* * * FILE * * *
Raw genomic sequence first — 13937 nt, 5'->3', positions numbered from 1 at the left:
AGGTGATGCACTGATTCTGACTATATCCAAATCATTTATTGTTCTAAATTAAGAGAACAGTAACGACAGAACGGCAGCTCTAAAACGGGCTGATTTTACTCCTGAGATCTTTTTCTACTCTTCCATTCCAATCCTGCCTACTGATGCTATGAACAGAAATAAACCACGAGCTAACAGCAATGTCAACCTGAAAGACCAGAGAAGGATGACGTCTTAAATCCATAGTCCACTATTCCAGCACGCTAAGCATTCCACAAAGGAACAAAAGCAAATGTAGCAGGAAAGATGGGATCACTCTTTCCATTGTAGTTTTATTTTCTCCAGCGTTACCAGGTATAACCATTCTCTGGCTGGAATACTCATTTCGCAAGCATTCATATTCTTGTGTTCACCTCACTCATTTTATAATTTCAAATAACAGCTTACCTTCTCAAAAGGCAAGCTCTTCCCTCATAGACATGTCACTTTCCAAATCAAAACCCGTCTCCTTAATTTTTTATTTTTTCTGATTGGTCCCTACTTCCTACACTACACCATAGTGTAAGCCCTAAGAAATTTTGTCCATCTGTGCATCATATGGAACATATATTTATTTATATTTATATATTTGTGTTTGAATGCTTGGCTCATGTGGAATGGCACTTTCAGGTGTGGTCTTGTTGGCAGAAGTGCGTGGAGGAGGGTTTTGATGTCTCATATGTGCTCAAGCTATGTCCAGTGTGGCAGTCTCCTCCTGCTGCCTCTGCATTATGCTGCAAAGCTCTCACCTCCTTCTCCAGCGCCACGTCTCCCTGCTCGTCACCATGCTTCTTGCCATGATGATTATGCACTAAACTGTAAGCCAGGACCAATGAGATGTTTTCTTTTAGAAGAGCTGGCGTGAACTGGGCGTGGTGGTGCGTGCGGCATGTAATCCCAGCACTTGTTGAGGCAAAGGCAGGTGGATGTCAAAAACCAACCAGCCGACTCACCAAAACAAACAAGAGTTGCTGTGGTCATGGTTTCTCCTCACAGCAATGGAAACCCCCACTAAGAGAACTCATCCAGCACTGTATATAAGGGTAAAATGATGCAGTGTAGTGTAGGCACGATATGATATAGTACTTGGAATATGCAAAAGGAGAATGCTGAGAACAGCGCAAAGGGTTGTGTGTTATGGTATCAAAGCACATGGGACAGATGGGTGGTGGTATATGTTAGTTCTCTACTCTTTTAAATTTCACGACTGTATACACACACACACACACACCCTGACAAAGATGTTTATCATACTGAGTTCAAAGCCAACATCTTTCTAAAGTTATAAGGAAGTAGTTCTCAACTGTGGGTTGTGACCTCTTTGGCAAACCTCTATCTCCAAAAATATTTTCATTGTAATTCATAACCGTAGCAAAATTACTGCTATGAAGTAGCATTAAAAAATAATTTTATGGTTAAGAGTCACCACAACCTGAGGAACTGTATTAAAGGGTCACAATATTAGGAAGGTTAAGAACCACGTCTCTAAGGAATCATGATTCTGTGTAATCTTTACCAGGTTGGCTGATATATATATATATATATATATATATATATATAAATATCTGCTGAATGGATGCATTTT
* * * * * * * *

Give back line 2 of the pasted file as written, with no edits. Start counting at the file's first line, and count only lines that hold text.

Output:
AGGTGATGCACTGATTCTGACTATATCCAAATCATTTATTGTTCTAAATTAAGAGAACAGTAACGACAGAACGGCAGCTCTAAAACGGGCTGATTTTACTCCTGAGATCTTTTTCTACTCTTCCATTCCAATCCTGCCTACTGATGCTATGAACAGAAATAAACCACGAGCTAACAGCAATGTCAACCTGAAAGACCAGAGAAGGATGACGTCTTAAATCCATAGTCCACTATTCCAGCACGCTAAGCATTCCACAAAGGAACAAAAGCAAATGTAGCAGGAAAGATGGGATCACTCTTTCCATTGTAGTTTTATTTTCTCCAGCGTTACCAGGTATAACCATTCTCTGGCTGGAATACTCATTTCGCAAGCATTCATATTCTTGTGTTCACCTCACTCATTTTATAATTTCAAATAACAGCTTACCTTCTCAAAAGGCAAGCTCTTCCCTCATAGACATGTCACTTTCCAAATCAAAACCCGTCTCCTTAATTTTTTATTTTTTCTGATTGGTCCCTACTTCCTACACTACACCATAGTGTAAGCCCTAAGAAATTTTGTCCATCTGTGCATCATATGGAACATATATTTATTTATATTTATATATTTGTGTTTGAATGCTTGGCTCATGTGGAATGGCACTTTCAGGTGTGGTCTTGTTGGCAGAAGTGCGTGGAGGAGGGTTTTGATGTCTCATATGTGCTCAAGCTATGTCCAGTGTGGCAGTCTCCTCCTGCTGCCTCTGCATTATGCTGCAAAGCTCTCACCTCCTTCTCCAGCGCCACGTCTCCCTGCTCGTCACCATGCTTCTTGCCATGATGATTATGCACTAAACTGTAAGCCAGGACCAATGAGATGTTTTCTTTTAGAAGAGCTGGCGTGAACTGGGCGTGGTGGTGCGTGCGGCATGTAATCCCAGCACTTGTTGAGGCAAAGGCAGGTGGATGTCAAAAACCAACCAGCCGACTCACCAAAACAAACAAGAGTTGCTGTGGTCATGGTTTCTCCTCACAGCAATGGAAACCCCCACTAAGAGAACTCATCCAGCACTGTATATAAGGGTAAAATGATGCAGTGTAGTGTAGGCACGATATGATATAGTACTTGGAATATGCAAAAGGAGAATGCTGAGAACAGCGCAAAGGGTTGTGTGTTATGGTATCAAAGCACATGGGACAGATGGGTGGTGGTATATGTTAGTTCTCTACTCTTTTAAATTTCACGACTGTATACACACACACACACACACCCTGACAAAGATGTTTATCATACTGAGTTCAAAGCCAACATCTTTCTAAAGTTATAAGGAAGTAGTTCTCAACTGTGGGTTGTGACCTCTTTGGCAAACCTCTATCTCCAAAAATATTTTCATTGTAATTCATAACCGTAGCAAAATTACTGCTATGAAGTAGCATTAAAAAATAATTTTATGGTTAAGAGTCACCACAACCTGAGGAACTGTATTAAAGGGTCACAATATTAGGAAGGTTAAGAACCACGTCTCTAAGGAATCATGATTCTGTGTAATCTTTACCAGGTTGGCTGATATATATATATATATATATATATATATATATAAATATCTGCTGAATGGATGCATTTT